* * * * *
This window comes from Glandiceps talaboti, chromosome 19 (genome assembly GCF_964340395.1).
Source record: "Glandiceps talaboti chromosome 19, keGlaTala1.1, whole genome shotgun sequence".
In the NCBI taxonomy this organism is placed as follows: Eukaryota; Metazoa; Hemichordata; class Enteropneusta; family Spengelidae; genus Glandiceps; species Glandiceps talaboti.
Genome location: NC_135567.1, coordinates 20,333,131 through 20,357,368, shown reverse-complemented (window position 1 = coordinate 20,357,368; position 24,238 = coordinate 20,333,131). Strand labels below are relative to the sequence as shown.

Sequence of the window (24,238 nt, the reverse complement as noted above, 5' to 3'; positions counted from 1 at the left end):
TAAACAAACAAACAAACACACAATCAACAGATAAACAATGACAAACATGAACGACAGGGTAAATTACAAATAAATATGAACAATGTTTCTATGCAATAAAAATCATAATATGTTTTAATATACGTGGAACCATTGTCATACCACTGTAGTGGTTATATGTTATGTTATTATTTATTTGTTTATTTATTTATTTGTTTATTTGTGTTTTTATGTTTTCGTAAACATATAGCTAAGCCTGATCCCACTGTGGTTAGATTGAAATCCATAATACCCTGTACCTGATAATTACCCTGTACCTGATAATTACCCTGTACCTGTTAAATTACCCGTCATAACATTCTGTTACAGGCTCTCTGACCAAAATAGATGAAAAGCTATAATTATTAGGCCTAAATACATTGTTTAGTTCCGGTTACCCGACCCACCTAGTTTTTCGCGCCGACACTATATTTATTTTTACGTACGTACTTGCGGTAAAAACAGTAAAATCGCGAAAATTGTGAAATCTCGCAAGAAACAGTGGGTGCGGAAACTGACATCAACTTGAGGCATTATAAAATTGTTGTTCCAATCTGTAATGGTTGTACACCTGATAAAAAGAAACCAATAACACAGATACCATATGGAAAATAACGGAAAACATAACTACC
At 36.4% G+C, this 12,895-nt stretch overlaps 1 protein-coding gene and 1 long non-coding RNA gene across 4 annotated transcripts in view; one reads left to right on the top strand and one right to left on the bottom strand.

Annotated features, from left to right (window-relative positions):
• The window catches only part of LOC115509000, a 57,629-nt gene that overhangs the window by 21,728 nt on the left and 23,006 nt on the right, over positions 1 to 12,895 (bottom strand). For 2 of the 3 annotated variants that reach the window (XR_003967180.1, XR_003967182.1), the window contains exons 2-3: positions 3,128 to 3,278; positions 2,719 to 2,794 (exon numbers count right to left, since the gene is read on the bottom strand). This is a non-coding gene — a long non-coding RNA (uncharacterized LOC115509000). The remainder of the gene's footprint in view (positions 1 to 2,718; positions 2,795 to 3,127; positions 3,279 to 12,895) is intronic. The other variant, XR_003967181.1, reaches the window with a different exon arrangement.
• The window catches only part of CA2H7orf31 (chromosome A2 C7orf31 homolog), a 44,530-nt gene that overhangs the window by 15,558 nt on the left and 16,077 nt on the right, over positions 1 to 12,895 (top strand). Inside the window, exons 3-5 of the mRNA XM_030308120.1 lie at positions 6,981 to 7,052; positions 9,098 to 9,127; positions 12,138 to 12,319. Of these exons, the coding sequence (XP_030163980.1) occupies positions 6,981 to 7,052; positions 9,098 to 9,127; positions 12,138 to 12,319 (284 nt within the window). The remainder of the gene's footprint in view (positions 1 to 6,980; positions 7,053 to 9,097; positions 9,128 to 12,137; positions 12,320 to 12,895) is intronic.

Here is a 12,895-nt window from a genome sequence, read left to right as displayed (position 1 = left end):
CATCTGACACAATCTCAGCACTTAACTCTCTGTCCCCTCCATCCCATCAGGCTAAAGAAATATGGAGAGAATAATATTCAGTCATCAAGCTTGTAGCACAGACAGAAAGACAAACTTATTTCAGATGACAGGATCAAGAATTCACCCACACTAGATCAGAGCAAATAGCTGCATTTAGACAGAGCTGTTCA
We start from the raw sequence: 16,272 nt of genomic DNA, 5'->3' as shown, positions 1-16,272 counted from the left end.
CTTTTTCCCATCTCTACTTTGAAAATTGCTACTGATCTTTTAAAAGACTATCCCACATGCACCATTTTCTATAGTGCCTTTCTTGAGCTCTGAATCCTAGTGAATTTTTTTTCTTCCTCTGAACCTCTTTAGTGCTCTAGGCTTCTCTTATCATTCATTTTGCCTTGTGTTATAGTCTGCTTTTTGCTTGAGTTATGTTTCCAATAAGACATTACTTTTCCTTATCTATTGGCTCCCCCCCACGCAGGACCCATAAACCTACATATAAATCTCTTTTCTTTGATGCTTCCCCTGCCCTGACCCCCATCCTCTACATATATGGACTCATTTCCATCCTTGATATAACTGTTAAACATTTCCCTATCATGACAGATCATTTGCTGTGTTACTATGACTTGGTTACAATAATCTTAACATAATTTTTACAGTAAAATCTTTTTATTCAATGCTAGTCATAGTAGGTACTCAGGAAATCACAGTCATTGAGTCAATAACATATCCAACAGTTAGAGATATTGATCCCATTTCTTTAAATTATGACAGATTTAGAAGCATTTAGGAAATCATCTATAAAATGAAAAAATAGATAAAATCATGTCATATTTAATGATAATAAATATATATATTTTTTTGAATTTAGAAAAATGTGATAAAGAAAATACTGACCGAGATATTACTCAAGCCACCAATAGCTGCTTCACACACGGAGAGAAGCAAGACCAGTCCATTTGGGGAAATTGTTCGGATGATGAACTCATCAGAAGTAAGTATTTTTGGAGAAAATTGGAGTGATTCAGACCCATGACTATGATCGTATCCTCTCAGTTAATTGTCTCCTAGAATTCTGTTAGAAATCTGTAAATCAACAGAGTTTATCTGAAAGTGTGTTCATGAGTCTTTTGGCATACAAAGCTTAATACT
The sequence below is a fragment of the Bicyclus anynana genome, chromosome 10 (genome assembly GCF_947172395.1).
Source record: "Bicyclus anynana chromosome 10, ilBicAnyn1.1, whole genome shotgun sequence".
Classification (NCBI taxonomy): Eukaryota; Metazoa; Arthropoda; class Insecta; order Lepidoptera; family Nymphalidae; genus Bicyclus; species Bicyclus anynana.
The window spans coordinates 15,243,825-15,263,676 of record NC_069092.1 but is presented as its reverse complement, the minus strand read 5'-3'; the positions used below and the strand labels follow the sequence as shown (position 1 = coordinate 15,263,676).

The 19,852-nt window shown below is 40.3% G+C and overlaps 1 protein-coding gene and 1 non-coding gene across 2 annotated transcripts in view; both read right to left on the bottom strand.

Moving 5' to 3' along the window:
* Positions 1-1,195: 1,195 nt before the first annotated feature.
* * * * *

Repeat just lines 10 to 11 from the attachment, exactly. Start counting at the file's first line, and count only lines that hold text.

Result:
• The window catches only part of CA2H7orf31 (chromosome A2 C7orf31 homolog), a 44,530-nt gene that overhangs the window by 15,558 nt on the left and 16,077 nt on the right, over positions 1 to 12,895 (top strand). Inside the window, exons 3-5 of the mRNA XM_030308120.1 lie at positions 6,981 to 7,052; positions 9,098 to 9,127; positions 12,138 to 12,319. Of these exons, the coding sequence (XP_030163980.1) occupies positions 6,981 to 7,052; positions 9,098 to 9,127; positions 12,138 to 12,319 (284 nt within the window). The remainder of the gene's footprint in view (positions 1 to 6,980; positions 7,053 to 9,097; positions 9,128 to 12,137; positions 12,320 to 12,895) is intronic.

Here is a 12,895-nt window from a genome sequence, read left to right as displayed (position 1 = left end):